Ever since the report by Kimura et al., [3] Kimura disease has been recognized as a distinct clinicopathologic entity. Over the years, however, the disease has often been confused with ALHE, especially in the Western literature. It was assumed that the diseases were on the same spectrum due to overlapping clinicopathologic features. Clinically, both conditions present as soft tissue swellings that usually arise in the head and neck region with an indolent, prolonged clinical course. Microscopically, both processes show eosinophilic infiltrates and vascular proliferations. The confusion is escalated by the introduction of an ever-expanding number of names applied to both diseases, including eosinophilic granuloma, eosinophilic granuloma of lymph node and soft tissue, eosinophilic hyperplasic lymphogranuloma, eosinophilic lympho-follicular granuloma, eosinophilic lymphfolliculoid granuloma of the soft tissue, atypical pyogenic granuloma, inflammatory angiomatous nodules, histiocytoid hemangioma, epithelioid hemangioma, subcutaneous angioblastic lymphoid hyperplasia with eosinophilia, and subcutaneous angiolymphoid hyperplasia with eosinophilia. The first serious attempt at distinguishing Kimura disease from ALHE was done in 1979 and the latter classified under the group of histiocytoid hemangioma. [5] Others soon validated this separation with multiple comparative studies. There are characteristic and distinctive clinicopathologic features despite a few similarities between the two diseases. In brief, Kimura disease occurs commonly in young Asian males, usually presenting as deep subcutaneous cervical masses with regional lymph node and salivary gland involvement. Patients also demonstrate peripheral eosinophilia and elevated serum IgE levels. In contrast, ALHE is seen amongst all racial groups and specially amongst elderly Caucasian, with a slight female predominance. The lesions involve skin (not nodes) in the form of multiple small superficial papules, frequently erythrematous accompanied by bleeding, pruritus, and tumor growth. Regional lymphadenopathy, serum eosinophilia, and elevated Ig E levels are rare. [6],[7]

The majority of patients with Kimura disease have been reported in Asian populations in China, Taiwan, Hong Kong, and Japan. Sporadic cases of Kimura disease have been described in other ethnic groups. Subcutaneous and/or dermal involvement occurred in many of the cases. [8] The etiopathogenesis of Kimura disease is suggested as increased levels of interleukin (IL)-5 and IgE due to an abnormal T-cell stimulation, similar to a hypersensitivity reaction, [9] while others have found an association with HIV and HHV8 viral infections. [10]

Histologically, ALHE is predominantly a vasculoendothelial proliferation with formation of angioendothelial lobules having aggregates of plump endothelial cells with epithelioid morphology with some cytological atypia or cytoplasmic vacuolization. The endothelium often shows tomb stone like lining of vessel lumen. In contrast, Kimura disease has arborizing vascular proliferation of thin-walled post-capillary venules with flattened endothelial cells lacking atypia or vacuolation. Kimura disease also presents with fibrosis in the background which is not a feature of AHLE. Lymphoid proliferation and eosinophilic infiltration are common to both. Nodal and extra nodal soft tissue lymphoid follicles show folliculolysis with eosinophilic infiltration. Presence of multinucleated giant cells has been observed in Kimura lesion. [11] Infrequent small clusters of giant cells or small discrete eosinophilic necrosis with or without surrounding epithelioid histiocytes may also be seen.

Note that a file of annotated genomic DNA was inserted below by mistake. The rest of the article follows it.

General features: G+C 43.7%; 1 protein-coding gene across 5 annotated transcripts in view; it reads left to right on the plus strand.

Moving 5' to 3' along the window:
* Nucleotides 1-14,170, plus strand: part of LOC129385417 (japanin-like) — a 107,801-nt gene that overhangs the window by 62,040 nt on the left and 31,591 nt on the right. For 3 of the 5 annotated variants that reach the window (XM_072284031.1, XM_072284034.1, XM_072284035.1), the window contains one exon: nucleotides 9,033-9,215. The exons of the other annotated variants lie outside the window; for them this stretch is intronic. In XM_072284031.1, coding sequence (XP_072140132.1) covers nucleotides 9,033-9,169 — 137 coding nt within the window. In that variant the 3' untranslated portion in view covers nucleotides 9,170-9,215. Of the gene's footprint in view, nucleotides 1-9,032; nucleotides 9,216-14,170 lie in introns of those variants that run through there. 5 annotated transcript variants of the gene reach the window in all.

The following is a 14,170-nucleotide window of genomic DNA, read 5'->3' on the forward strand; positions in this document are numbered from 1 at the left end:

Kimura disease is a chronic disorder, with an indolent clinical course, frequently waxing and waning over time. Surgery is the mainstay of therapy, although regional or systemic corticosteroid therapy, cytotoxic therapy, and radiation have been used. Recurrence after surgery or discontinued steroid treatment is common.

Although Kimura disease is a rare disorder, it should be considered in the differential diagnosis when one encounters significant eosinophilic infiltration, vasculoendothelial proliferation, and lymphoid hyperplasia in soft tissues and lymph nodes.

 
  References Top

1.Ioachim H, Ratech H. Kimura lymphadenopathy. In: Ioachim H, Ratech H, editors. Ioachim's Lymph Node Pathology. 3 rd ed. Philadelphia: Lippincott-Raven;, 2002. p. 209-11.  Back to cited text no. 1
    
2.Chan JK, Hui PK, Ng CS, Yuen NW, Kung IT, Gwi E. Epithelioid haemangioma (angiolymphoid hyperplasia with eosinophilia) and Kimura's disease in Chinese. Histopathology 1989;15:557-74.  Back to cited text no. 2
    
3.Kimura T, Yoshimura S, Ishikawa E. On the unusual granulation combined with hyperplastic changes of lymphatic tissue. Trans Soc Pathol Jpn 1948;37:179-80.  Back to cited text no. 3
    
4.Kuo TT, Shih LY, Chan HL. Kimura's disease: Involvement of regional lymph nodes and distinction from angiolymphoid hyperplasia with eosinophilia. Am J Surg Pathol 1988;12:843-54.  Back to cited text no. 4
    
5.Helander SD, Peters MS, Kuo TT, Su WP. Kimura's disease and angiolymphoid hyperplasia with eosinophilia: New observations from immunohistochemical studies of lymphocyte markers, endothelial antigens, and granulocyte proteins. J Cutan Pathol 1995;22:319-26.  Back to cited text no. 5
    
6.Don DM, Ishiyama A, Johnstone AK, Fu YS, Abemayor E. Angiolymphoid hyperplasia with eosinophilia andvascular tumors of the head and neck. Am J Otolaryngol 1996;17:240-5.  Back to cited text no. 6
    
7.Sternberg S. Diagnostic surgical pathology. In: Mills S, Carter D, Greenson J, Reuter V, Stoler M, editor. Hematopoetic and lymphatic System; Lippincott Williams and Wilkins; 2010. p. 691.  Back to cited text no. 7
    
8.Chen H, Thompson LD, Aguilera N. Kimura disease: A clinicopathologic study of 21 cases. Am J Surg Pathol 2004;28;505-13.  Back to cited text no. 8
    
9.Rajpoot DK, Pahl M, Clark J. Nephrotic syndrome associated with Kimura disease. Pediatr Nephrol2000;14:486-8.  Back to cited text no. 9
    
10.Jang KA, Ahn SJ, Choi JH, Sung KJ, Moon KC, Koh JK, et al. Polymerase chain reaction (PCR) for human herpesvirus 8 and heteroduplex PCR for clonality assessment in angiolymphoid hyperplasia witheosinophilia and Kimura's disease. J Cutan Pathol 2001;28:363-7.  Back to cited text no. 10
    
11.Hui PK, Chan JK, Ng CS, Kung IT, Gwi E. Lymphadenopathy of Kimura's disease. Am J Surg Pathol 1989;13:177-86.  Back to cited text no. 11
    


    Figures

  [Figure 1], [Figure 2], [Figure 3], [Figure 4], [Figure 5], [Figure 6], [Figure 7], [Figure 8]